passes quickly through the nrn Rockies into the nrn Plains tonight
and Saturday, pushing a cold front south through the area Sat
afternoon. Just enough moisture and forcing for some snow showers
over mainly the Continental Divide from late tonight through Sat,
with some light (1-3 inch) accums likely. While snow will be light,
fairly strong winds accompanying the snowfall may produce some
periods of low visibility and difficult travel across high mountain
passes from Monarch Pass northward through the day. Over lower
elevations, strong wly winds will develop quickly in the morning,
then gradually turn more N-NW while remaining gusty in the
afternoon. RH falls off enough over the far sern plains to produce
Red Flag Conditions near the KS border for few hrs, so will hoist a
highlight essentially east of a La Junta to Kim line. Winds will be
strong farther west as well, though RH may stay just high enough to
avoid a warning as temps cool slightly behind the front, however
fire danger will still be high. Max temps tricky tomorrow with cold
front and cold advection in the afternoon, though NBM looked
slightly too cool given good mixing, and nudged maxes up a few degf
toward warmer MOS guidance.
.LONG TERM...(Saturday night through Friday)
Issued at 239 PM MST Fri Feb 26 2021
Current model guidance is in decent agreement through Monday, but
beyond that solutions diverge greatly, lowering forecast confidence
and making ensembles much less useful.
Saturday night through Monday...The upper trough over the area is
expected to send a low south of the area, likely too south to really
impact our area as far as precipitation goes. A brief, light dusting
over the mountains cannot be ruled out entirely, but any meaningful
accumulation is very unlikely at this time. High temperatures will
cool down a bit from the previous few days, but should still be near
seasonal norms, with high 30s-40s expected over the plains and 20s-
30s over the higher terrain. As the low continues to translate
eastward, Monday is expected to remain dry, with high temperatures
expected to rebound into the 40s-50s.
Tuesday and beyond...The GFS and ECMWF have completely different
forecasts through the rest of the extended period. The GFS does
things a little more dramatically, showing a brief period of upper
ridging on Tuesday and Wednesday followed by a potent upper low that
impacts the area into Thursday, which would give us a healthy dose
of snowfall before another dry period leading into next weekend. The
low was also shown to be wrapped up, with very strong northerly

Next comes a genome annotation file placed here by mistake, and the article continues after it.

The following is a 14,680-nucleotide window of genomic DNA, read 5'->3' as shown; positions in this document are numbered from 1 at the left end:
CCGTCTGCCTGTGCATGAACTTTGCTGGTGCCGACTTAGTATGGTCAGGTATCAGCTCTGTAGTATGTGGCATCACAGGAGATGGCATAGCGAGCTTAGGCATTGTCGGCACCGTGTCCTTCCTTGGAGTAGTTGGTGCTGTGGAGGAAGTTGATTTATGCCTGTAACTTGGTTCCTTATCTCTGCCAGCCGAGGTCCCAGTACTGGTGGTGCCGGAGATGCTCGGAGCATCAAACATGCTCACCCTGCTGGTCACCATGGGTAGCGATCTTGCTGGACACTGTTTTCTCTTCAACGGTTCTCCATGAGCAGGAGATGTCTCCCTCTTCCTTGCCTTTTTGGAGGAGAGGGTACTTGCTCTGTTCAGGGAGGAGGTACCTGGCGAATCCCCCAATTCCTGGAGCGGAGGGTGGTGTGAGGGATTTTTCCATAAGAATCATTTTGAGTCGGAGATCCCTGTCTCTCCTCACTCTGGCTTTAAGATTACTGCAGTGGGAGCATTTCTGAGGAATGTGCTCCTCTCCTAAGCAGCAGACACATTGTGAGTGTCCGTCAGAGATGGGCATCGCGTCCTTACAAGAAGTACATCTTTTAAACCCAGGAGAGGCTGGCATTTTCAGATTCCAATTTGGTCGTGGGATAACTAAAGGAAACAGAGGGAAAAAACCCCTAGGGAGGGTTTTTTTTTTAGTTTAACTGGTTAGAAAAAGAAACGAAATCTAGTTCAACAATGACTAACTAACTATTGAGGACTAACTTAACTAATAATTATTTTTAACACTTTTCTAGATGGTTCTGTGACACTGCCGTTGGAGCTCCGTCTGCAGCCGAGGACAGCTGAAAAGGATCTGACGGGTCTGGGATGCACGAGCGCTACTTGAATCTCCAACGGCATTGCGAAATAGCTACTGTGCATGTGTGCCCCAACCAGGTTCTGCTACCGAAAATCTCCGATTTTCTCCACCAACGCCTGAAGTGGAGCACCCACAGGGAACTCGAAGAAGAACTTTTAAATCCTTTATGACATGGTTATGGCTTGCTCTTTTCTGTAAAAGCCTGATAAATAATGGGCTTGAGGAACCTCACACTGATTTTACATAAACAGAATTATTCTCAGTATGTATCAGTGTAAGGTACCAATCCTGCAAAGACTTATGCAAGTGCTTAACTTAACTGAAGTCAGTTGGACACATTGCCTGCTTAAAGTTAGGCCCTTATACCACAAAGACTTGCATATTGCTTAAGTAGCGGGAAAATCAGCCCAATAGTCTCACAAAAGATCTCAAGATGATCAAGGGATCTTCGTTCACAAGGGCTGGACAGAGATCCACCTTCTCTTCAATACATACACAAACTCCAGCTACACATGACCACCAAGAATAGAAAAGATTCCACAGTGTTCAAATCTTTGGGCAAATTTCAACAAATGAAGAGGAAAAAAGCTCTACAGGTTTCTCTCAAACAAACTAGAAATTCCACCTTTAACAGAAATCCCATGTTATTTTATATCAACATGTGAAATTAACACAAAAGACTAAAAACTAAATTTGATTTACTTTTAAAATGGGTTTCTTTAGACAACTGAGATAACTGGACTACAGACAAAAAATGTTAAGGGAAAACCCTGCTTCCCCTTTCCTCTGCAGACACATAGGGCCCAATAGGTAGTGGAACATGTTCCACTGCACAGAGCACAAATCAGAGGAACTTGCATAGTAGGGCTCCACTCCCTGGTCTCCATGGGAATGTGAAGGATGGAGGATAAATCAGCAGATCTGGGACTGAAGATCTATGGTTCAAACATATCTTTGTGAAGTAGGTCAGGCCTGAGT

winds (70 plus knots at 700mb) over the plains. The EC shows mainly
calm, zonal flow over the area Wednesday before sending a closed-off
low into Texas Thursday and Friday. This would bring some
precipitation to the southern part of our area, but it is unclear
While the models have begun to agree slightly more as we have moved
forward in time, the differences in the speed and structure of these
potential systems still leaves too much difference to decide on one
over the other. As a result, have mainly stuck with the blended
forecast for that time period.
.AVIATION...(For the 00Z TAFS through 00Z Saturday evening)
Issued at 239 PM MST Fri Feb 26 2021
VFR conditions expected the next 24 hrs at all taf sites. W-NW winds
have been slow to increase this afternoon at KCOS and KALS, though
latest HRRR suggests at least a couple hrs of 15g25kts possible into
early evening before speeds lessen after sunset. On Sat, W-SW winds
pick up quickly in the morning, with gusts 25-30 kts into the
afternoon at all sites. Cold front passes through KCOS and KPUB
after 21z, with flow becoming more N-NW into Sat evening.
Red Flag Warning from 11 AM to 5 PM MST Saturday for COZ233>237.
Area Forecast Discussion
National Weather Service Shreveport LA
959 PM CST Fri Feb 26 2021
To add patchy fog to the overnight forecast and into mid morning.
Cloudy and cool in the north with mostly lower 50s and a tight
T/Td spread, giving way to light fog in many locales at 10pm.
Half mile now in Idabel is the worse so far with quarter mile in
the past. The cool air will hang in place and with temps easing
down toward daybreak, thus it is a given that the fog will grow
thicker. Perhaps even requiring an advisory in the predawn to
So expect some fog, but any rainfall which is a good chance over
top of this frontal boundary, that would help mix the air a bit
and could hold visibilites above criteria, so we will defer for
another few hours at least if possible. The HRRR does show
enhancement in the coverage of light showers during the next 6-12
hours as this boundary lifts to our N during midday on Saturday.
This could push the mercury toward 65 or so for even DeQueen which
will scour last in the valley. Highs near 80 in our southern tier
are reasonable considering we are still near 70 down there now
with the best shot at some free vitamin D via the sun. /24/
.PREV DISCUSSION... /issued 611 PM CST Fri Feb 26 2021/
For the ArkLaTex terminals, a stationary front lies along I-20
from KTYR to KSHV to KELD. Current obs IFR for KTXK and all
guidance indicating LIFR will dvlp on cold side soon and warm
side before daybreak. L/V winds to N will keep overnight, while
gusts from KLFK to KMLU are subsiding now will prevail S5-10KT
overnight. This boundary will lift out to N as a warm front on
Sat with some DZ and -RA 06-15Z along with fog. Gradient ahead of
next impulse improves late day with ra early on Sun from NW. /24/
PREV DISCUSSION... /issued 335 PM CST Fri Feb 26 2021/
SHORT TERM.../Tonight through Saturday Night/